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New Sensory Garden Brings Joy

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St Francis Aged Care in Orange recently completed the planting of a sensory garden, much to the delight of residents and staff.

The new sensory garden is an enclosed garden area tailored to stimulate the senses: sight, sound, smell, taste and touch. This is achieved through the careful selection of plants and other materials that engage an individual’s senses.

The idea of planting a sensory garden came from St Francis Aged Care Residential Manager, Sharon. “A lifetime of experience in aged care, discussions with colleagues, learning from YouTube videos, and reading online. I suppose I’ve absorbed all this information over time,” says Sharon.

“The land that we built the garden on was previously sloping and not really used by our residents. Catholic Healthcare is very supportive and helped to make the residents’ environment more engaging and enjoyable for them,” adds Sharon.

The mental and physical health benefits of a sensory garden are many. Access to nature is proven to help people recover from sickness faster, reduce stress, lower blood pressure and assist in the absorption of vitamin D due to exposure to sunlight. Dementia sufferers also benefit from the extra exercise, increased use of motor skills, improved levels of stress and a heightened sense of wellbeing.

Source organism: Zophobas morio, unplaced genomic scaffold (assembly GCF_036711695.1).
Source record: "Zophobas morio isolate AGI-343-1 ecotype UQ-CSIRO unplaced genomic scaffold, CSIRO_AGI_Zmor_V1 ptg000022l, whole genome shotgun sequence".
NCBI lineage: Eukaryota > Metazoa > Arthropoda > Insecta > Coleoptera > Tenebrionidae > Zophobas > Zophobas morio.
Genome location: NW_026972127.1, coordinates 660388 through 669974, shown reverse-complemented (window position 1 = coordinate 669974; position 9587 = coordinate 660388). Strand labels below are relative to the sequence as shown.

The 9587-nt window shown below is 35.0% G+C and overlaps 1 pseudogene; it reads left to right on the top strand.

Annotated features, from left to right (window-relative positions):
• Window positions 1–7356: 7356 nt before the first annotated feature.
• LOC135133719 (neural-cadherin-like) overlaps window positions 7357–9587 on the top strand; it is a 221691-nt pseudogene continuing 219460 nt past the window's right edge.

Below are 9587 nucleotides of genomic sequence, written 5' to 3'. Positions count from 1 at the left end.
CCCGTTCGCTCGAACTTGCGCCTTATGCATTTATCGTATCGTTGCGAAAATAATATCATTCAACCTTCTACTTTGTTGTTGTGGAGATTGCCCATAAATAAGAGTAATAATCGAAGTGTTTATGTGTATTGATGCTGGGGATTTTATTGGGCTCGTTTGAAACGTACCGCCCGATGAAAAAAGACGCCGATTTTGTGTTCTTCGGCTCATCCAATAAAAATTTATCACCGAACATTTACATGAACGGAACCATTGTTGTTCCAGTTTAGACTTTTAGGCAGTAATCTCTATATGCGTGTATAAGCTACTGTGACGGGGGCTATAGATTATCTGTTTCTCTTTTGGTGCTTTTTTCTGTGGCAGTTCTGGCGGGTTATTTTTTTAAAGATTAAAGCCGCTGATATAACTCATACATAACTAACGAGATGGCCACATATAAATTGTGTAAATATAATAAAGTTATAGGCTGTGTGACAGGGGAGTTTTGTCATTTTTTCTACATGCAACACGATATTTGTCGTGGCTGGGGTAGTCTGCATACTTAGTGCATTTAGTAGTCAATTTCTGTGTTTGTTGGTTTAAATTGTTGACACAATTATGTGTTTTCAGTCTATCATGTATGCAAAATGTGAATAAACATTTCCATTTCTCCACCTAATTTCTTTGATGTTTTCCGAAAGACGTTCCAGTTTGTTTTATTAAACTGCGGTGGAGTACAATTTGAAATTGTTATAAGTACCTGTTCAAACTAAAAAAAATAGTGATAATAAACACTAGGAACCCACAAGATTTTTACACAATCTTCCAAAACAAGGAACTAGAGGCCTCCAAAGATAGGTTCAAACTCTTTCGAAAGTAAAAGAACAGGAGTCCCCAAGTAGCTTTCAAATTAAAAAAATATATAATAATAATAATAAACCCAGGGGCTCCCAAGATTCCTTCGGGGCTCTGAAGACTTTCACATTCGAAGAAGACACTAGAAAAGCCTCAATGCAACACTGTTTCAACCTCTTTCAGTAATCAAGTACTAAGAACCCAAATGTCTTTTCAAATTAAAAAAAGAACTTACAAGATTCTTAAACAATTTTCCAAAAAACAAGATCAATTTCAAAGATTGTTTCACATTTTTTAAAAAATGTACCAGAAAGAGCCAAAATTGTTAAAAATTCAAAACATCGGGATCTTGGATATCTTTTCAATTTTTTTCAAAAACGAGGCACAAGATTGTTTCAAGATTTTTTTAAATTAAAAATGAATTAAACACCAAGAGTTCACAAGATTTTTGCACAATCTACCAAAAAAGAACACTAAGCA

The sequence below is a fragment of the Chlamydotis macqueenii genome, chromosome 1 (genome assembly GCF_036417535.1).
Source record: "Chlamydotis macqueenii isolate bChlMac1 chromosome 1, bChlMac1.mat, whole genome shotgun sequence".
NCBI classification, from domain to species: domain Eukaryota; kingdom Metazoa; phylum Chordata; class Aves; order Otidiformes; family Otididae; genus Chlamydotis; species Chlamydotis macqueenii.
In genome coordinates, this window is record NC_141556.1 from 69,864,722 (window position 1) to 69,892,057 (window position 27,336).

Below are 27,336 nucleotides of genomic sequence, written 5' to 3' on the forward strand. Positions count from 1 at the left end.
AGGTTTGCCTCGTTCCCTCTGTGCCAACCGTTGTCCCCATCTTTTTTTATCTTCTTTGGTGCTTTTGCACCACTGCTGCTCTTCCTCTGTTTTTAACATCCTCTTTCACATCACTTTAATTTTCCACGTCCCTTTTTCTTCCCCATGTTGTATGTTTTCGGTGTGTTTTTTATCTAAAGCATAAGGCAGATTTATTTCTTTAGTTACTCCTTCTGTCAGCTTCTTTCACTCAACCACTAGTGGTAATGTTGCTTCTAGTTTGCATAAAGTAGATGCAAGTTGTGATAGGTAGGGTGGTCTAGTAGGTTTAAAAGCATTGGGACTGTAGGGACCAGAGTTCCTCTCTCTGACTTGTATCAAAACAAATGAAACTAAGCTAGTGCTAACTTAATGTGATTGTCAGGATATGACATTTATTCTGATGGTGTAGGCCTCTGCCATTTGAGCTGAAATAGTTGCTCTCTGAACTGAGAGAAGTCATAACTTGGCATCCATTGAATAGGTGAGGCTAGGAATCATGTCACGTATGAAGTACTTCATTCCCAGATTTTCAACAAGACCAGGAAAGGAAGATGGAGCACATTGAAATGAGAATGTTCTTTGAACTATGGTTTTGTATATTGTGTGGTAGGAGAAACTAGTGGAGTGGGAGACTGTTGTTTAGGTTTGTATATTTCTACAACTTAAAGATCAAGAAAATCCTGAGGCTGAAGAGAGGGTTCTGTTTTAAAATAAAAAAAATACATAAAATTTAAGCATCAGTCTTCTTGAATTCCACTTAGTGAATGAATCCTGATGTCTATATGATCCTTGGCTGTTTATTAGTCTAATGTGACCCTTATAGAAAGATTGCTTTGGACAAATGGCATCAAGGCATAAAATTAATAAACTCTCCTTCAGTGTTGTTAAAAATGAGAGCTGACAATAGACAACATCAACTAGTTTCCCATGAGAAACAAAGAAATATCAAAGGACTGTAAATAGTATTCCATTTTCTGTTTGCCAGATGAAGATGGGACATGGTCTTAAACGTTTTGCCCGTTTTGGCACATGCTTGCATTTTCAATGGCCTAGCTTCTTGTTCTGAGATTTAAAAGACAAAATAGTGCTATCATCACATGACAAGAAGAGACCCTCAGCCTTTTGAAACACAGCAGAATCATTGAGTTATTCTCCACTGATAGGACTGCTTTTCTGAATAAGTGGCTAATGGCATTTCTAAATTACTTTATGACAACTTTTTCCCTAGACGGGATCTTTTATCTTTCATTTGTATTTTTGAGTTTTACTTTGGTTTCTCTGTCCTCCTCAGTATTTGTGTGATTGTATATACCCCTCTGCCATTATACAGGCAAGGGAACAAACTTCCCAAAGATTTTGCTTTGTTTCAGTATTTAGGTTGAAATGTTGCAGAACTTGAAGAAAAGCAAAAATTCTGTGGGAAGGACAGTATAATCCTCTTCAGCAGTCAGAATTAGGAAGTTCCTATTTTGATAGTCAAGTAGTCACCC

Scented roses, succulents, lavender, thyme and Lamb’s Ear feature prominently in the garden. The choice of these plants and flowers was based on their colours, texture and smell; and also on the strong sense of memory and reminiscence that they provide for residents suffering from dementia.

The sensory garden features a new level pathway with a yellow boundary to assist the residents with navigation. At the end of the path is a new developed section, with a seated area of tables and chairs. This sitting area is filled with vibrant pieces, such as a brightly coloured parrot sculpture and a water feature with specially dyed water for visual and audio stimulation.

The garden has become a huge hit with residents.

“The residents love it. They go for a walk on the pathway and then have their morning tea in the seated area. Residents living with dementia don’t produce new memories, however their old memories are still there and recoverable,” says Sharon.

“The sensory garden brings back a memory or recognition for our residents. You can see it on their faces when they touch something. It brings back joy, and that is very special,” adds Sharon.